erman director Werner Herzog never met a madman he didn’t like. But of all his deliciously unhinged film leads, Klaus Kinski as 16th century conquistador Lope de Aguirre is probably the most amusing. Not only does Aguirre aspire to marry his daughter (she’s dead, but he’s too moonstruck to notice) and father “the purest dynasty,” he also wants to chop his traitors into 198 little pieces, a precise number from such a prolifically careless man.
Aguirre lusts for Peru’s gold, and the natives promise him that he’ll find it in fabled El Dorado, somewhere along the thrashing Huallaga River. Since his goals come not long after Spanish invaders cut the Incan Empire off at the knees, the natives are hardly friendly.
Aguirre, like any megalomaniac, doesn’t get it. He screams at horses, evil-eyes a cheerful pan piper, and controls his fellow explorers through violence. But power amounts to little when poison arrows are killing off everyone worth controlling. The living remain ignorant to their fate.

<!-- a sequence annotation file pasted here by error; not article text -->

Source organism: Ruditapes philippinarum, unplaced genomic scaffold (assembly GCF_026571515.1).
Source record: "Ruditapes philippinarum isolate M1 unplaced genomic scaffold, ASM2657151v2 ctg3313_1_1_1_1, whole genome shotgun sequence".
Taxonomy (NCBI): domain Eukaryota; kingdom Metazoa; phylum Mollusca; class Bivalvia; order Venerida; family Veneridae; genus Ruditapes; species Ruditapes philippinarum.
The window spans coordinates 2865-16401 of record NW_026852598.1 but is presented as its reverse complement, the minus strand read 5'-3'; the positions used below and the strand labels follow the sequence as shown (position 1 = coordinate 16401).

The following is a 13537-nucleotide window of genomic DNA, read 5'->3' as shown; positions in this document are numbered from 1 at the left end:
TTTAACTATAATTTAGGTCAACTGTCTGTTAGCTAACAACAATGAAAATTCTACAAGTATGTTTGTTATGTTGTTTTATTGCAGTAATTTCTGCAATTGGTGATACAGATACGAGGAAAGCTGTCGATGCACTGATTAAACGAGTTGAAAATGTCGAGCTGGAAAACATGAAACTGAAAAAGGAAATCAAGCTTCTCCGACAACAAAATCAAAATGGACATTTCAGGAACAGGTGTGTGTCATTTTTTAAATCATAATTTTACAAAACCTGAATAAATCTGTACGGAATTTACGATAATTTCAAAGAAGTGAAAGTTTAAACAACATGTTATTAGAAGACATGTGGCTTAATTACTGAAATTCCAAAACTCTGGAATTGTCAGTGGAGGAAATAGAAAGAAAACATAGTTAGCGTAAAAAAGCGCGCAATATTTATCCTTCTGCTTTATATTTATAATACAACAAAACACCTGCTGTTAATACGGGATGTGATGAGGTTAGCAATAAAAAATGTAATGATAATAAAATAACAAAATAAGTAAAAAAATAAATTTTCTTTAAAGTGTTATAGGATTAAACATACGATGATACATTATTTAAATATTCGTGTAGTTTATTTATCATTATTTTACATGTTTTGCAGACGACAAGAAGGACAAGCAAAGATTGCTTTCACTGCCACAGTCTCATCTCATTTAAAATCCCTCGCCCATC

Only Inez (Helena Rojo), the only woman in the group and the mistress of a deposed rival, accepts her jungle prison sentence. She calmly wanders off into the trees and no one seems to care. The mongrel conquistadores are too preoccupied licking salt from a native settlement they’ve just burned to the ground.
Herzog isn’t much for camera tricks but here he goes for hypnotism. Enshrouding fog, molasses-slow shots, and the broodingly ethereal Popol Vuh score provoke dreams. When Aguirre emerges as the last man standing on his monkey-infested raft, it’s evident that he, too, has been fevered with Herzog’s delusions.
Kinski’s public image was that of an actor-demon hybrid, and his behavior on the film’s set was no exception. He famously near-decapitated a co-star with his sword. Later, when Kinski snarled that he was fleeing the set for good, Herzog told him he’d shoot Kinski — and then himself — before he’d allow him to ruin the film. Now there’s a madman.